The girl raises her head. Not aware she had been lying there long enough to fall into slumber, she sees she is covered in the dingos’ blood. The residue of death still lingers and the smell hangs stagnant in the air. Through the crowd of trees she sees red and white flickering – prancing about. The heat was[U15] intense. The colours were moulded and melted together. It was spreading across the trees, the flames running and then jumping across from tree to tree. She ran and leapt up into the trees and looked above the branches to only see the thick, black smoke.

At that instant, she felt it. The fear she had felt when the gunfire blasted her eardrums. The senses she lifted from this was so immense that it echoed in her memory, exposing the wounds she had dug into herself. Death was coming and she was terrified. The girl climbed over her self-acclaimed hierarchy of beasts and critters. In an attempt to get to the tallest tree the branch beneath her cracked. Snapped her thoughts in half. In a sense, this lifted the weight of reason off her feeble shoulders. She tried to move but could not. The fall had left her motionless. She grabbed her legs as the smoke grew taller and the glow grew nearer. Frantically pulling and pushing at her skin she felt pain running down her darkened legs. She rose from the damp floor. It was the end for her. The time had come for her to be dragged away by her dark figure. The bush was dying, and so would she. With the final morsel of energy left in her bones she dives into the fire. Her skin melting against her muscles; leathering.

The family of wombats lay frozen and charcoaled. The children are still. Always waiting for their father to return after a long days gathering.


[U1]I don’t think you need this adjective here.

[U2]You’re using the word ‘as’ to much … it just seems to keep building and building. Break it up a little. Make your images simpler.

[U3]Where?

[U4]Is this the same story? A different location? The shift is odd. I;m confused.

[U5]Nice image.

[U6]This could be better if it began with the gun shot.

[U7]You’re spending too much time describing nature and stuff and not enough time creating a connection between your reader and your character.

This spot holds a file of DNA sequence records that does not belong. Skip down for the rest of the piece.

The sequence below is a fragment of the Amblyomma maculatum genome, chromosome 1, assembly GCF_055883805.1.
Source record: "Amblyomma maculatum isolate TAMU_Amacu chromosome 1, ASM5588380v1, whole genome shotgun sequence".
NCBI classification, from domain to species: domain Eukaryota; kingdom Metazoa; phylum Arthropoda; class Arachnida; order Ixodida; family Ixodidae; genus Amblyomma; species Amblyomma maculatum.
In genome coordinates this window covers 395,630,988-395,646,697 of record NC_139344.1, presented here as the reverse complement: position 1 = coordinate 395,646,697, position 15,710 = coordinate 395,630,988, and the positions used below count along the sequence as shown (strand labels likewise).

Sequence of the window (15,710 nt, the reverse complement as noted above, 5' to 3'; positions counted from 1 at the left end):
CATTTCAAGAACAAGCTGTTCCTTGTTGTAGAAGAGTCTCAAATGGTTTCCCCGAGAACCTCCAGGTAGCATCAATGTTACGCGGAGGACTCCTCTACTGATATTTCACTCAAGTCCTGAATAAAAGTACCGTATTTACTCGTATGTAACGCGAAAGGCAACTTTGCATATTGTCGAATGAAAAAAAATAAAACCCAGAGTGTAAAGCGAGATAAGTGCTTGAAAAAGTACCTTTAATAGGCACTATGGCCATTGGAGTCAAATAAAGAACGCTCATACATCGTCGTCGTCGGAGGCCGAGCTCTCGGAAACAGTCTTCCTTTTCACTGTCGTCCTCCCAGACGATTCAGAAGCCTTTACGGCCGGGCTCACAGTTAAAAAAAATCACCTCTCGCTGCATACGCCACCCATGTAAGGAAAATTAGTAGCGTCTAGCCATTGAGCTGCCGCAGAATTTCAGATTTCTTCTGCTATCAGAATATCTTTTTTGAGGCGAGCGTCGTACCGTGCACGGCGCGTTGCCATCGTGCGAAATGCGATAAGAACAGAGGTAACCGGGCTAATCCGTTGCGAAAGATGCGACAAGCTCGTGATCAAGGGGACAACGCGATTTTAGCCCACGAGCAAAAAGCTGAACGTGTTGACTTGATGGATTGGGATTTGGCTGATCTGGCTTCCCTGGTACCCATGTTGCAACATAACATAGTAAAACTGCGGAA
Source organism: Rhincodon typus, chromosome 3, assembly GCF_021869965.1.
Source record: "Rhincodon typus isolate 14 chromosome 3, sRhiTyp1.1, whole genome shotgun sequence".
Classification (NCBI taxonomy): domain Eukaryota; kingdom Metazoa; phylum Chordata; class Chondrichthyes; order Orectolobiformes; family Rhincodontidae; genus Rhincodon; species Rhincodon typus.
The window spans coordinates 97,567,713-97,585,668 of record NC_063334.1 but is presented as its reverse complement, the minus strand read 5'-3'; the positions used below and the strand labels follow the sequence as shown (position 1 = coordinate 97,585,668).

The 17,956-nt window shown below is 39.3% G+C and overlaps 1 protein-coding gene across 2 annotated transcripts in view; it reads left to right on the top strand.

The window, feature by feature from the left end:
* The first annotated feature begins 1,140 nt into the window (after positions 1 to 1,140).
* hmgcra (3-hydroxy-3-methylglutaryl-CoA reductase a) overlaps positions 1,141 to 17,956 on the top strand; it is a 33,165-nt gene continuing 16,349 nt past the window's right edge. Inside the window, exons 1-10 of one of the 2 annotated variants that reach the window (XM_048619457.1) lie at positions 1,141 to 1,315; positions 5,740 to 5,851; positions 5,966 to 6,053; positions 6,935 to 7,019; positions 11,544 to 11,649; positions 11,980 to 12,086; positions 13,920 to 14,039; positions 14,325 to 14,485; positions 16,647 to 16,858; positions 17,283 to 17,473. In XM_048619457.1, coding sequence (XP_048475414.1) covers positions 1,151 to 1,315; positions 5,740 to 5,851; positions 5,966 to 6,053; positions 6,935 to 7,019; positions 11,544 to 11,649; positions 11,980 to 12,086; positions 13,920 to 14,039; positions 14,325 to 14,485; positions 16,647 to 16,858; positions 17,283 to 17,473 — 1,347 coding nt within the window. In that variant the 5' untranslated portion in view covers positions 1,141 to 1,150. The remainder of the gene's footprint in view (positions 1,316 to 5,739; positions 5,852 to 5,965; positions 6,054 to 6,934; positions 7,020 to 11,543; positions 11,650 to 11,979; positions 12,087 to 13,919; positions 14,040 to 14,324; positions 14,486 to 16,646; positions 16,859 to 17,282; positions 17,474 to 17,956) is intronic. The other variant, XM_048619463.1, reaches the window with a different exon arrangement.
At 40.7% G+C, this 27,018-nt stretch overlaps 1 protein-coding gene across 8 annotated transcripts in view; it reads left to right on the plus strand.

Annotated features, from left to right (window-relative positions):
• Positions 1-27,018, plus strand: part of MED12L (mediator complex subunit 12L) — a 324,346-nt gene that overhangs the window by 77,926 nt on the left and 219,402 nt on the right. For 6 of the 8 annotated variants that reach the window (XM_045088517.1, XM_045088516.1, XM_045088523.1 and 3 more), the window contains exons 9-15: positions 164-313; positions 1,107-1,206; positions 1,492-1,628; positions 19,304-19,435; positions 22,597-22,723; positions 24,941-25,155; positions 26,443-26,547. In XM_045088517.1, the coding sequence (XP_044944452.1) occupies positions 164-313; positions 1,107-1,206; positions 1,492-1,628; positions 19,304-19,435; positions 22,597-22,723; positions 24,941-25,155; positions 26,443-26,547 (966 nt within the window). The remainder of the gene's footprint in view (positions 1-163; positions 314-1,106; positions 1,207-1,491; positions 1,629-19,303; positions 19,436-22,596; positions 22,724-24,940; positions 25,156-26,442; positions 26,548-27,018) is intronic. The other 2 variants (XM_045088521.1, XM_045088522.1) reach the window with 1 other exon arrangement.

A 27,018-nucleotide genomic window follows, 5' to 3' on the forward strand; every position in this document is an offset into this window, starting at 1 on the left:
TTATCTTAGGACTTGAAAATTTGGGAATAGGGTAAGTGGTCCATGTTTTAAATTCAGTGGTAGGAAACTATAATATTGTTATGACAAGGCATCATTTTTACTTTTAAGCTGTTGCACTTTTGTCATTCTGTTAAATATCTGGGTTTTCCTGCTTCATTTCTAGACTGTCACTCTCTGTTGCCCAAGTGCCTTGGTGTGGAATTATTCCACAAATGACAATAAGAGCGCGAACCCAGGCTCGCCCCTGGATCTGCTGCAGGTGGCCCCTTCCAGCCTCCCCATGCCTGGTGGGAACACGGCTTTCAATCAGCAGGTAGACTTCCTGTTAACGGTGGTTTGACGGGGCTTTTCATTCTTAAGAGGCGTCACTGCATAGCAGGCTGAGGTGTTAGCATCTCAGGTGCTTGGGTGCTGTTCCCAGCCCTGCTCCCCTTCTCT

[U8]??

[U9]You really have to avoid using ‘as’ like this. It’s very distracting.

[U10]What does it smell like? It’s fresh death, like blood? Gunpowder?

[U11]again?

[U12]?? ? Do you mean woke?

[U13]The idea behind this action is good – but you need to make it more immediate – make me like or dislike this guy. Create some emotion in your writing.

[U14]Don’t use this expression here.

[U15]was or is? I thought you were writing in present tense?

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5 Responses to Silver Silhouette

  1. Phil says:

    Hey Todd! Brilliant masterpiece of a story. I agree with the comments but you do need a bit of imagery to have a vivid setting to your story 🙂
    I love the whole death theme and it was very interesting to read. Keep up the nice work 😉
    Your opening line is genius as well!
    Cheers,
    :*)<

  2. Natasha says:

    I lost engagement very quickly … sketch of a reflection? The description seems thick, try to compact the paragraph from several sentences into a few unusual ones. There’s also a few shifts from present into past tense and back again, which are confusing and disrupting to the reader … e.g. instead of ‘the night was threatening the day’ but ‘Night threatens the day’, making it more personal and confronting.
    There wasn’t much mention of silver though. Try to put in a twist.

  3. HarryPotter says:

    “The sketch of a reflection petrifies the lake’s inhabitants as the shadow encloses over the spread of green and blue.”

    this sentence is much to hard to comprehend and you are over-descriptive. this makes the reader annoyed to read on. sorry, but i lost engagement during the first paragraph. you spend too much time describing irrelevant facts, rather than moving the story along. “the excess splash fell into the water and wrinkled its appearance” no one really cares about the exact path of the raindrop.

    “the family of wombats lay frozen and charcoaled. the children are still. always waiting for their father to return after a long days gathering”

  4. Alan says:

    Hey Todd!

    I’m sorry to say that I agree with Natasha about the thickness of your descriptions. PHIL is quite right that you need imagery to create a vivid setting but sometimes less is more.

    I very much enjoyed the theme of your story and I think it is extremely relevant to the world we live in. Good to see a creative environmentalist! Well done on expressing your ideas through writing.

    Keep at it Todd

    Alan 🙂